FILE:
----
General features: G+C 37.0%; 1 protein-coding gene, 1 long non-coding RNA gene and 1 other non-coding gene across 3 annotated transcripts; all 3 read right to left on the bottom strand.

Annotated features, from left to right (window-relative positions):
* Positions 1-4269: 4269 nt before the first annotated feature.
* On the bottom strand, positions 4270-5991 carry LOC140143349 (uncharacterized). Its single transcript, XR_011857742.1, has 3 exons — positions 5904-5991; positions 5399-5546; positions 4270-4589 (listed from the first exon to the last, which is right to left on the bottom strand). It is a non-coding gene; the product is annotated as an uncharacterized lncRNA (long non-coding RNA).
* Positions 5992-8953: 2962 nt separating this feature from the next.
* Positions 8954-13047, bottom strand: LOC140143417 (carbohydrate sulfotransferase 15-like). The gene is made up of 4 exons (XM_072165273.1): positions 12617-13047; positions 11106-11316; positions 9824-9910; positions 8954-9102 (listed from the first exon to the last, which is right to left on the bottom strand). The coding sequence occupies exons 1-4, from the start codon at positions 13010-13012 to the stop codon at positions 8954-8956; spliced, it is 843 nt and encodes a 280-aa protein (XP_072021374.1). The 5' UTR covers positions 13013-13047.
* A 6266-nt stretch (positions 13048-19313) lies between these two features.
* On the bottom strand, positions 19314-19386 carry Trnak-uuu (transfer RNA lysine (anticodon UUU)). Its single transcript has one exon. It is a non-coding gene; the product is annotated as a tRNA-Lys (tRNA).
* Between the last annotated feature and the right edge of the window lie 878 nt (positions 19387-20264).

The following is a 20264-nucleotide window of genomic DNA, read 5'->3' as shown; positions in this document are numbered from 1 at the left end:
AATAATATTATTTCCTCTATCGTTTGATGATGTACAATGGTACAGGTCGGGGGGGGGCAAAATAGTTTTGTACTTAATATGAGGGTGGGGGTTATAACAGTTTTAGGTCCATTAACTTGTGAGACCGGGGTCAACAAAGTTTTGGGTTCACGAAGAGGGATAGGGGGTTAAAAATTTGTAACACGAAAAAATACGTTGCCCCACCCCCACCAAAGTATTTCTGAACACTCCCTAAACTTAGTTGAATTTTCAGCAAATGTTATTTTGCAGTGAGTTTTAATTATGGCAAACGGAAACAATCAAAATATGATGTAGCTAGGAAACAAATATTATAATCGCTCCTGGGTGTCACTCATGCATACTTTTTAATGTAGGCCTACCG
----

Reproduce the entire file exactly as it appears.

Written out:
General features: G+C 37.0%; 1 protein-coding gene, 1 long non-coding RNA gene and 1 other non-coding gene across 3 annotated transcripts; all 3 read right to left on the bottom strand.

Annotated features, from left to right (window-relative positions):
* Positions 1-4269: 4269 nt before the first annotated feature.
* On the bottom strand, positions 4270-5991 carry LOC140143349 (uncharacterized). Its single transcript, XR_011857742.1, has 3 exons — positions 5904-5991; positions 5399-5546; positions 4270-4589 (listed from the first exon to the last, which is right to left on the bottom strand). It is a non-coding gene; the product is annotated as an uncharacterized lncRNA (long non-coding RNA).
* Positions 5992-8953: 2962 nt separating this feature from the next.
* Positions 8954-13047, bottom strand: LOC140143417 (carbohydrate sulfotransferase 15-like). The gene is made up of 4 exons (XM_072165273.1): positions 12617-13047; positions 11106-11316; positions 9824-9910; positions 8954-9102 (listed from the first exon to the last, which is right to left on the bottom strand). The coding sequence occupies exons 1-4, from the start codon at positions 13010-13012 to the stop codon at positions 8954-8956; spliced, it is 843 nt and encodes a 280-aa protein (XP_072021374.1). The 5' UTR covers positions 13013-13047.
* A 6266-nt stretch (positions 13048-19313) lies between these two features.
* On the bottom strand, positions 19314-19386 carry Trnak-uuu (transfer RNA lysine (anticodon UUU)). Its single transcript has one exon. It is a non-coding gene; the product is annotated as a tRNA-Lys (tRNA).
* Between the last annotated feature and the right edge of the window lie 878 nt (positions 19387-20264).

The following is a 20264-nucleotide window of genomic DNA, read 5'->3' as shown; positions in this document are numbered from 1 at the left end:
AATAATATTATTTCCTCTATCGTTTGATGATGTACAATGGTACAGGTCGGGGGGGGGCAAAATAGTTTTGTACTTAATATGAGGGTGGGGGTTATAACAGTTTTAGGTCCATTAACTTGTGAGACCGGGGTCAACAAAGTTTTGGGTTCACGAAGAGGGATAGGGGGTTAAAAATTTGTAACACGAAAAAATACGTTGCCCCACCCCCACCAAAGTATTTCTGAACACTCCCTAAACTTAGTTGAATTTTCAGCAAATGTTATTTTGCAGTGAGTTTTAATTATGGCAAACGGAAACAATCAAAATATGATGTAGCTAGGAAACAAATATTATAATCGCTCCTGGGTGTCACTCATGCATACTTTTTAATGTAGGCCTACCG